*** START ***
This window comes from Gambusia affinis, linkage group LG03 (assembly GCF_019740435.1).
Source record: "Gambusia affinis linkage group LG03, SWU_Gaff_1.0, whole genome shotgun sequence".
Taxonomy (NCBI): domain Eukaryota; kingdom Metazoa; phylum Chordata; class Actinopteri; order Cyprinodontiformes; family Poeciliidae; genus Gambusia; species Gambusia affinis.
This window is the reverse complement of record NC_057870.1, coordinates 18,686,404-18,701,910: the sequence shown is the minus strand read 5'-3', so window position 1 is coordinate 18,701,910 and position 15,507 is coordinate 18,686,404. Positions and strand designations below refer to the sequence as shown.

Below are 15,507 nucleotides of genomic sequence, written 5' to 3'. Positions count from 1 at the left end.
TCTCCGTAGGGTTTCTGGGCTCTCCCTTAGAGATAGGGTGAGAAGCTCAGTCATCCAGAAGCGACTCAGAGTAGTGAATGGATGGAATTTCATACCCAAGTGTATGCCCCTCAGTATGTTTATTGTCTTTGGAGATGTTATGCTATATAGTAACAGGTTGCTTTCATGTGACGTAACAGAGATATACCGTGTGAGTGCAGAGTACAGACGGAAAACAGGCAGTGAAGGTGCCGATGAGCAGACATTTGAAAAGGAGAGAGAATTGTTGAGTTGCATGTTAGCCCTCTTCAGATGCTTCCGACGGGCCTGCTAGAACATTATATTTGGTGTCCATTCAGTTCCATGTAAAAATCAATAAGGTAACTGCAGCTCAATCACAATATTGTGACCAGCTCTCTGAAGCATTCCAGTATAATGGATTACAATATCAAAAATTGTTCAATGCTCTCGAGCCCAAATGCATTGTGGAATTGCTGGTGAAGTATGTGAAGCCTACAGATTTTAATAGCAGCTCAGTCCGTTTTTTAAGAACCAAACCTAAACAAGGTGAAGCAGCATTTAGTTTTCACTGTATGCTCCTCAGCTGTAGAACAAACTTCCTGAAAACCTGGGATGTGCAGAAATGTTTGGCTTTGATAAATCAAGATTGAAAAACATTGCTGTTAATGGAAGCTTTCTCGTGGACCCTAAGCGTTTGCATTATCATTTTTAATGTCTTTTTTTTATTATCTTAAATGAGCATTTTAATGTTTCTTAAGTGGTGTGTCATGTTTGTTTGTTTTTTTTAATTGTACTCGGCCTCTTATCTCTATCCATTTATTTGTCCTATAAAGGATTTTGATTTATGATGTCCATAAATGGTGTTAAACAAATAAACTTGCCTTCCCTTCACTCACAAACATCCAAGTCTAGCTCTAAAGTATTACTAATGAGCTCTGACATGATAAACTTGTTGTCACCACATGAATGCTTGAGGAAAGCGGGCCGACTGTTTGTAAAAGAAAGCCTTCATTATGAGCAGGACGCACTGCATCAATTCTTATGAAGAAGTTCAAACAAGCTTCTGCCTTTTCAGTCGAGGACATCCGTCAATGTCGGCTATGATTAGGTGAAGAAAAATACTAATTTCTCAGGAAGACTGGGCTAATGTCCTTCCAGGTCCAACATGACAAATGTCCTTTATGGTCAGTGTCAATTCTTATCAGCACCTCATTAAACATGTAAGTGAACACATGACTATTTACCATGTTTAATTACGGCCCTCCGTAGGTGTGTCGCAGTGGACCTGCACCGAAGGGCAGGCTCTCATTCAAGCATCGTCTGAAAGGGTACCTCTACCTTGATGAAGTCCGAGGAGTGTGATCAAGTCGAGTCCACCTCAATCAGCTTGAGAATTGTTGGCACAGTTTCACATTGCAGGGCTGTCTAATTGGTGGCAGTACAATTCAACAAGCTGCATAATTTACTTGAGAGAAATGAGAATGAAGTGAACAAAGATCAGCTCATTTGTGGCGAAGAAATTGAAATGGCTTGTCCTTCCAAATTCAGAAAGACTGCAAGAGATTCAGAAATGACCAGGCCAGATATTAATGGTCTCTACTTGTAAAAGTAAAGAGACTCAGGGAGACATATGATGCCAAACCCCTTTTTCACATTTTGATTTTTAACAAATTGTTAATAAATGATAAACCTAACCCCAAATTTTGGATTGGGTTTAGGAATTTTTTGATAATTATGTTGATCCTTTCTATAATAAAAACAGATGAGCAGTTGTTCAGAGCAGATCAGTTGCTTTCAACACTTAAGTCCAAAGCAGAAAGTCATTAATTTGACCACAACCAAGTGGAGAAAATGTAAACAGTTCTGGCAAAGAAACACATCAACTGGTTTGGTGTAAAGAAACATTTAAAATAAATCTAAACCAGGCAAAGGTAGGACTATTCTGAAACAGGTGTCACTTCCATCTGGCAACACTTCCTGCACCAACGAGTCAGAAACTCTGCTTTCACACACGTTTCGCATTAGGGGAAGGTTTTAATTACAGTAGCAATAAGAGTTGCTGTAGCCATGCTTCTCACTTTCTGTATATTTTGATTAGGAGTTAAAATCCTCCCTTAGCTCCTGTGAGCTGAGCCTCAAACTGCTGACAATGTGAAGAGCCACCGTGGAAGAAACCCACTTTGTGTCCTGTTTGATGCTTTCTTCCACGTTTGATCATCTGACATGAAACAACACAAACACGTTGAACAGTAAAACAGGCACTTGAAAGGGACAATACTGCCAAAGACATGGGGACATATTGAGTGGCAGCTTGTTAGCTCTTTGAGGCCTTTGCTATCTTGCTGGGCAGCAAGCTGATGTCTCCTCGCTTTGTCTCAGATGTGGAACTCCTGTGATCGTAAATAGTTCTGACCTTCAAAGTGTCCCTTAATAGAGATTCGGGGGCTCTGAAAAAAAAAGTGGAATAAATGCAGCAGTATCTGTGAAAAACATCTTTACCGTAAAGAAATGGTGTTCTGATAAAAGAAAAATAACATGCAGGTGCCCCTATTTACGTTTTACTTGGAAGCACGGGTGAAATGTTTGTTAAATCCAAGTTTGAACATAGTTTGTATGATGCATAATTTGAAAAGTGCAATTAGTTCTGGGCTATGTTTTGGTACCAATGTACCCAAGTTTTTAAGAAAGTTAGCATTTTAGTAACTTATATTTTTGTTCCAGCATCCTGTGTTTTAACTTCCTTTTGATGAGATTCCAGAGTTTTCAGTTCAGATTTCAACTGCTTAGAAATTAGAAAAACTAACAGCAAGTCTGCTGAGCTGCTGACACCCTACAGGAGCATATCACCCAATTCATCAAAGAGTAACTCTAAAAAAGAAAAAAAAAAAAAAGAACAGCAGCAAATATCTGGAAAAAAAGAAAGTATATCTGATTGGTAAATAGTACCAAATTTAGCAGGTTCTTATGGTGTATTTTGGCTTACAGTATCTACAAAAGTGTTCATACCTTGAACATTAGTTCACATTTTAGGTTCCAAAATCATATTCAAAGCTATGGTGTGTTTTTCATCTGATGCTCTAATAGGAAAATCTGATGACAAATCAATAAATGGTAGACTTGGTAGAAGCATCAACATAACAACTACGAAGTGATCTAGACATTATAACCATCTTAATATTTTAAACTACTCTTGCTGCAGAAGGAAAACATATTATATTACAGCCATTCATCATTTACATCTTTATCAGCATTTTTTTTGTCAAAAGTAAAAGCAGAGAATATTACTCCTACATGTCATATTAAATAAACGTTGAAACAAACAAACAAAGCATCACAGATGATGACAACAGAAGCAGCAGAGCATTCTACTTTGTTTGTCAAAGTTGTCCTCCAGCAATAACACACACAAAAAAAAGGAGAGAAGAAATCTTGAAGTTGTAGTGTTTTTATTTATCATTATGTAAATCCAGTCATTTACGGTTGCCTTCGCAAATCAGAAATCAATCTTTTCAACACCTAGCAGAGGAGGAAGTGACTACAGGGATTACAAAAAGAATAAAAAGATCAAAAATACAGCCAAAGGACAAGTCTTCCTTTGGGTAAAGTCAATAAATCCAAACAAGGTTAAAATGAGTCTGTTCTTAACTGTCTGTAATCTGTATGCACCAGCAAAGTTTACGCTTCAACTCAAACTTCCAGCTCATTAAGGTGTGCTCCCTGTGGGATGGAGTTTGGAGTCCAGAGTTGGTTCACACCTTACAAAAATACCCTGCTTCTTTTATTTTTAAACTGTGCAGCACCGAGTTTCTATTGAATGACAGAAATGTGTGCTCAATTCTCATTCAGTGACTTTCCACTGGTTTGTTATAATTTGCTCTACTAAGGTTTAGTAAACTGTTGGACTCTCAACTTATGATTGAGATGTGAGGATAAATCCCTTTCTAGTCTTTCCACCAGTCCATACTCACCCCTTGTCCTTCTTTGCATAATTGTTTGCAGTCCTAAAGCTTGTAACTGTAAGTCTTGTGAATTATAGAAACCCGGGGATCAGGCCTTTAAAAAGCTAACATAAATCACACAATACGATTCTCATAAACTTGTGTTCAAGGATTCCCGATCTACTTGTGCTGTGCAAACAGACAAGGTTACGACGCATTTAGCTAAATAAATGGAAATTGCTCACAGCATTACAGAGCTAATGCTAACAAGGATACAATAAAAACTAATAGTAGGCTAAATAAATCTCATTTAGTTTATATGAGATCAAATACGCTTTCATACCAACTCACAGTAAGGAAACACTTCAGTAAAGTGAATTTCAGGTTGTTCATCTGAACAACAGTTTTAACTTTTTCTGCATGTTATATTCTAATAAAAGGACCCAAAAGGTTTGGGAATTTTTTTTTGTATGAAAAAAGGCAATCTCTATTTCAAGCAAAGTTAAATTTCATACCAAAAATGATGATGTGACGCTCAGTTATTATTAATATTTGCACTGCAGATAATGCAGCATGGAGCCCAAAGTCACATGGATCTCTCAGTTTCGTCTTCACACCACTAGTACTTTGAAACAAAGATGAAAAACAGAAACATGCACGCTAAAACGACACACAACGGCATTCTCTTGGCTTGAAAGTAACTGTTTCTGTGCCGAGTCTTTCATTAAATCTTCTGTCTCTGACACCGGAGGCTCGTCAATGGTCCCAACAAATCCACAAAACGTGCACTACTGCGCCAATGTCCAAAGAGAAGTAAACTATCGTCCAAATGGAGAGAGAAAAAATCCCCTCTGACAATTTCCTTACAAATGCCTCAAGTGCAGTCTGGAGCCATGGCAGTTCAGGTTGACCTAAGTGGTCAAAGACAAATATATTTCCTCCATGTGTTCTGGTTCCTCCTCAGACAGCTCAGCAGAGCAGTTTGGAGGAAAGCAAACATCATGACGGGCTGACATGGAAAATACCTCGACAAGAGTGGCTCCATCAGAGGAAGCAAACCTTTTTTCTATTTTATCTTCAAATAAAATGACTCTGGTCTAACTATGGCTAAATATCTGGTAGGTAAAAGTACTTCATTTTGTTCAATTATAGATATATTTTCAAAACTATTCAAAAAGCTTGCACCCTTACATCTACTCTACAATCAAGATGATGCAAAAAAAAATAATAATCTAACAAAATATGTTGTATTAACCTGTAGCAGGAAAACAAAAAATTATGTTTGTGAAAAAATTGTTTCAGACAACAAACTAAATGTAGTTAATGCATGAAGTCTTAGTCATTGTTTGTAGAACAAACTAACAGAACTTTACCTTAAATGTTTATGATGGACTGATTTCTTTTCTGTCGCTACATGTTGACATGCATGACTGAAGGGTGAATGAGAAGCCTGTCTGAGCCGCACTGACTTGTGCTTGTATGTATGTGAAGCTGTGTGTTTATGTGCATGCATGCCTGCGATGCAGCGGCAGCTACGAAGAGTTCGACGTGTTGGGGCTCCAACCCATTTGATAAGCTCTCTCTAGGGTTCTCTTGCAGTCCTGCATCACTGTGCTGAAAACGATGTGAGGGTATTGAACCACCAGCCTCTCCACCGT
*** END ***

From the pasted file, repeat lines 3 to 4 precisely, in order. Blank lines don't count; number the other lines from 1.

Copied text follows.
Taxonomy (NCBI): domain Eukaryota; kingdom Metazoa; phylum Chordata; class Actinopteri; order Cyprinodontiformes; family Poeciliidae; genus Gambusia; species Gambusia affinis.
This window is the reverse complement of record NC_057870.1, coordinates 18,686,404-18,701,910: the sequence shown is the minus strand read 5'-3', so window position 1 is coordinate 18,701,910 and position 15,507 is coordinate 18,686,404. Positions and strand designations below refer to the sequence as shown.